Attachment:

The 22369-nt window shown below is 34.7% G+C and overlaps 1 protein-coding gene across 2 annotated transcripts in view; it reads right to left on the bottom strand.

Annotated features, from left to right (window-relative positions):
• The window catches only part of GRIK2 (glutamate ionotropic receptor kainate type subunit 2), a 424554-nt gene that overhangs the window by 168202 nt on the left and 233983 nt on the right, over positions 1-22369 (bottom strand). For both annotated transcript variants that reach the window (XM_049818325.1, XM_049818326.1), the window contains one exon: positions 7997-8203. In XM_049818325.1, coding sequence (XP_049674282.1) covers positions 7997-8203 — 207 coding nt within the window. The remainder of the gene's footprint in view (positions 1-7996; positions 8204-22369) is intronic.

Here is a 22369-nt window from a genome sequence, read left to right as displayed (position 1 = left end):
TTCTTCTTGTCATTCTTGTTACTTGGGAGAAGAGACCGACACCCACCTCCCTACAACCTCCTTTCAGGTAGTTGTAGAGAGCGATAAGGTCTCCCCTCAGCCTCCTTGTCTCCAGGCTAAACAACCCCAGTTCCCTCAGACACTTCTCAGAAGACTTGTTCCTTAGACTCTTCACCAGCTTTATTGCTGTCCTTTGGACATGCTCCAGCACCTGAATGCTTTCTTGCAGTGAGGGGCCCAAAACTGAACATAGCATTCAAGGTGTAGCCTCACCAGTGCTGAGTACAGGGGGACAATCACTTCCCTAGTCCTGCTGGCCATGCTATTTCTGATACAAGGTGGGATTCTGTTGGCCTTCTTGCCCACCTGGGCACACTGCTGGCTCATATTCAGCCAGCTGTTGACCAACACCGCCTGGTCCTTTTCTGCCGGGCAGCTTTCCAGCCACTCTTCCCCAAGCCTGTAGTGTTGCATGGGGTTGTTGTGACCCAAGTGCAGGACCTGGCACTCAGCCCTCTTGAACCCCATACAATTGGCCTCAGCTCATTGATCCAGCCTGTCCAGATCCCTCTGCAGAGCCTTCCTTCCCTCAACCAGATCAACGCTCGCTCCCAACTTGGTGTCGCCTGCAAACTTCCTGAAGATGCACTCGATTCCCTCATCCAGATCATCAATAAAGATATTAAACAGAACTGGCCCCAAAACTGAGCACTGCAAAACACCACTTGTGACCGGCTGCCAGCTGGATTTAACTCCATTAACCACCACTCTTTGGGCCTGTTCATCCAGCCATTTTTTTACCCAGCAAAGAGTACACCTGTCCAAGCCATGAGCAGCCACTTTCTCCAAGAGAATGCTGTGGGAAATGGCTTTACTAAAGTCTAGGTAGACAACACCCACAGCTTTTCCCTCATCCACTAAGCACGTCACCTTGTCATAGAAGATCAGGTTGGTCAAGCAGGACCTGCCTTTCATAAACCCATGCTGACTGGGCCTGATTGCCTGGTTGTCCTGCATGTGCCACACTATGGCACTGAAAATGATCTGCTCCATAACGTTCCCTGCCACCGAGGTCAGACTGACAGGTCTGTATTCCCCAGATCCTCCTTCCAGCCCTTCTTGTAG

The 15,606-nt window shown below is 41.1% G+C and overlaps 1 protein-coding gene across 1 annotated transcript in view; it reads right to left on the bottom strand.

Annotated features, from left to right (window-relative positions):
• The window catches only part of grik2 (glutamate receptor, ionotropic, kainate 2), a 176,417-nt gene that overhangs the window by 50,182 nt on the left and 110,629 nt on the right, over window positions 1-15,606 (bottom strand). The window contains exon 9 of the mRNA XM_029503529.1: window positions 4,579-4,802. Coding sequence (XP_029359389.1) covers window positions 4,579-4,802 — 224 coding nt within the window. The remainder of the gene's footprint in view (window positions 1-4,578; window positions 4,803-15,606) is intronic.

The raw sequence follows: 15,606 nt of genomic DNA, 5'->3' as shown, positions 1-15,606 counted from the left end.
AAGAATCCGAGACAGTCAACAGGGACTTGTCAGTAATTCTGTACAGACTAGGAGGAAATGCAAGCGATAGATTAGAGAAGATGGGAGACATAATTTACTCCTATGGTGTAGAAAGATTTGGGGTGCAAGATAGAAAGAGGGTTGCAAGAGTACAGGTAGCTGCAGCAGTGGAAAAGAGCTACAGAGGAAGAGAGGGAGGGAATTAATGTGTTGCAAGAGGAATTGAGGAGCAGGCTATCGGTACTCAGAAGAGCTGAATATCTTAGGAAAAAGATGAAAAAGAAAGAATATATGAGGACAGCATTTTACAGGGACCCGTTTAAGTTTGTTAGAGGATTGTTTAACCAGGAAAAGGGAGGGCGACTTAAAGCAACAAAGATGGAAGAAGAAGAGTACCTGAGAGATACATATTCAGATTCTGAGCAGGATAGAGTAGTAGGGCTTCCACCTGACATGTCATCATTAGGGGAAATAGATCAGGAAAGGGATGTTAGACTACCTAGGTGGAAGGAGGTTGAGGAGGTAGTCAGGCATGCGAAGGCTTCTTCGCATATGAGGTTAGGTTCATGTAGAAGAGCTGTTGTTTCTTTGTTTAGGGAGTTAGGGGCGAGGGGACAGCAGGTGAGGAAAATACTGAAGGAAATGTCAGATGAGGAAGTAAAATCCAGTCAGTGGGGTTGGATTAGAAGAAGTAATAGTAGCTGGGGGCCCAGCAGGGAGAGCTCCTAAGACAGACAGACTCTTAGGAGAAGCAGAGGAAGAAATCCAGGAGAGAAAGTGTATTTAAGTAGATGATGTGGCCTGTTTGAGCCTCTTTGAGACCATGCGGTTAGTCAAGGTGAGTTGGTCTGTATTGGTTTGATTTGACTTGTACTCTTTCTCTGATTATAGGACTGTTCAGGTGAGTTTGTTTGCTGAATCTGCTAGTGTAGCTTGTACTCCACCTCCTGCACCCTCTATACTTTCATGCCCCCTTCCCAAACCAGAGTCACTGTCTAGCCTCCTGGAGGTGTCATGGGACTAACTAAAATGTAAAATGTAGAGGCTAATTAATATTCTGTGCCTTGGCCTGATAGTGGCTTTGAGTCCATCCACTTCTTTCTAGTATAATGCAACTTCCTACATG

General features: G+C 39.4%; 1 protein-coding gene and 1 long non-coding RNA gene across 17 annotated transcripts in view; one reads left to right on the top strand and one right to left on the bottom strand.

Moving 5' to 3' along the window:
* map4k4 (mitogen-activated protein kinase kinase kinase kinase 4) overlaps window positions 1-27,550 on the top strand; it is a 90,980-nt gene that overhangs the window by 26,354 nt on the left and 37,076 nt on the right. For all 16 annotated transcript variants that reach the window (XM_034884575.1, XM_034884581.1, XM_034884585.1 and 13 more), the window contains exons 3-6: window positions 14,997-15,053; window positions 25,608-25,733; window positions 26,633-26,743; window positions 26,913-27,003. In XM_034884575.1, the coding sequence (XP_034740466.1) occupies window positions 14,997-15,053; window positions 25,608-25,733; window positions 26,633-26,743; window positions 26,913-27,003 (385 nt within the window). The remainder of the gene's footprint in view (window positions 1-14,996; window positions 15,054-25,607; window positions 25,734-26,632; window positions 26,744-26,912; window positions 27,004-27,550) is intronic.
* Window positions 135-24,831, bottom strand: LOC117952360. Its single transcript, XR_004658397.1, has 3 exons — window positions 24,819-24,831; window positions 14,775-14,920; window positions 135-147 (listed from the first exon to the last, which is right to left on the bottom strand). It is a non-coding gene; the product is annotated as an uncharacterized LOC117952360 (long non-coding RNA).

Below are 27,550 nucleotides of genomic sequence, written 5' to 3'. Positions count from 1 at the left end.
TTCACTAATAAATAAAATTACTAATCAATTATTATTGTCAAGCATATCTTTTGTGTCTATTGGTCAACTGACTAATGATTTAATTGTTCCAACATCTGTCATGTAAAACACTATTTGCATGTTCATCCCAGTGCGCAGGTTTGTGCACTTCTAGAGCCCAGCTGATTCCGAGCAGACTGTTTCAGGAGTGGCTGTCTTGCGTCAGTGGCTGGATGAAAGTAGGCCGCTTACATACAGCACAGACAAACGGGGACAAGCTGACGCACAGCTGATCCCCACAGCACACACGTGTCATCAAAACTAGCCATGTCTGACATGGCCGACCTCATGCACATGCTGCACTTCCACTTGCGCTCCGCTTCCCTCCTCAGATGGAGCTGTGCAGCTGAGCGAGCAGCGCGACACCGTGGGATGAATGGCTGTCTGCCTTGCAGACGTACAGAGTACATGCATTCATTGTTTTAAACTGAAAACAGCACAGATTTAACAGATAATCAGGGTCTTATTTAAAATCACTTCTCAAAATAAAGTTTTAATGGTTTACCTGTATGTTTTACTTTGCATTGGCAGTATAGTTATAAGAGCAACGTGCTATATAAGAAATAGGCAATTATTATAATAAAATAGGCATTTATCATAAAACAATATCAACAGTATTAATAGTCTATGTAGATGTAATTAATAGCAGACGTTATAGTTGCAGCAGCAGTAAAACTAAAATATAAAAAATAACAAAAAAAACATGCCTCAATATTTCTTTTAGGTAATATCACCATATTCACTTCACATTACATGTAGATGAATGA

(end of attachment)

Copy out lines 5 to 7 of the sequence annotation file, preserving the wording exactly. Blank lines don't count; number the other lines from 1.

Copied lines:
TTCTTCTTGTCATTCTTGTTACTTGGGAGAAGAGACCGACACCCACCTCCCTACAACCTCCTTTCAGGTAGTTGTAGAGAGCGATAAGGTCTCCCCTCAGCCTCCTTGTCTCCAGGCTAAACAACCCCAGTTCCCTCAGACACTTCTCAGAAGACTTGTTCCTTAGACTCTTCACCAGCTTTATTGCTGTCCTTTGGACATGCTCCAGCACCTGAATGCTTTCTTGCAGTGAGGGGCCCAAAACTGAACATAGCATTCAAGGTGTAGCCTCACCAGTGCTGAGTACAGGGGGACAATCACTTCCCTAGTCCTGCTGGCCATGCTATTTCTGATACAAGGTGGGATTCTGTTGGCCTTCTTGCCCACCTGGGCACACTGCTGGCTCATATTCAGCCAGCTGTTGACCAACACCGCCTGGTCCTTTTCTGCCGGGCAGCTTTCCAGCCACTCTTCCCCAAGCCTGTAGTGTTGCATGGGGTTGTTGTGACCCAAGTGCAGGACCTGGCACTCAGCCCTCTTGAACCCCATACAATTGGCCTCAGCTCATTGATCCAGCCTGTCCAGATCCCTCTGCAGAGCCTTCCTTCCCTCAACCAGATCAACGCTCGCTCCCAACTTGGTGTCGCCTGCAAACTTCCTGAAGATGCACTCGATTCCCTCATCCAGATCATCAATAAAGATATTAAACAGAACTGGCCCCAAAACTGAGCACTGCAAAACACCACTTGTGACCGGCTGCCAGCTGGATTTAACTCCATTAACCACCACTCTTTGGGCCTGTTCATCCAGCCATTTTTTTACCCAGCAAAGAGTACACCTGTCCAAGCCATGAGCAGCCACTTTCTCCAAGAGAATGCTGTGGGAAATGGCTTTACTAAAGTCTAGGTAGACAACACCCACAGCTTTTCCCTCATCCACTAAGCACGTCACCTTGTCATAGAAGATCAGGTTGGTCAAGCAGGACCTGCCTTTCATAAACCCATGCTGACTGGGCCTGATTGCCTGGTTGTCCTGCATGTGCCACACTATGGCACTGAAAATGATCTGCTCCATAACGTTCCCTGCCACCGAGGTCAGACTGACAGGTCTGTATTCCCCAGATCCTCCTTCCAGCCCTTCTTGTAG

The 15,606-nt window shown below is 41.1% G+C and overlaps 1 protein-coding gene across 1 annotated transcript in view; it reads right to left on the bottom strand.

Annotated features, from left to right (window-relative positions):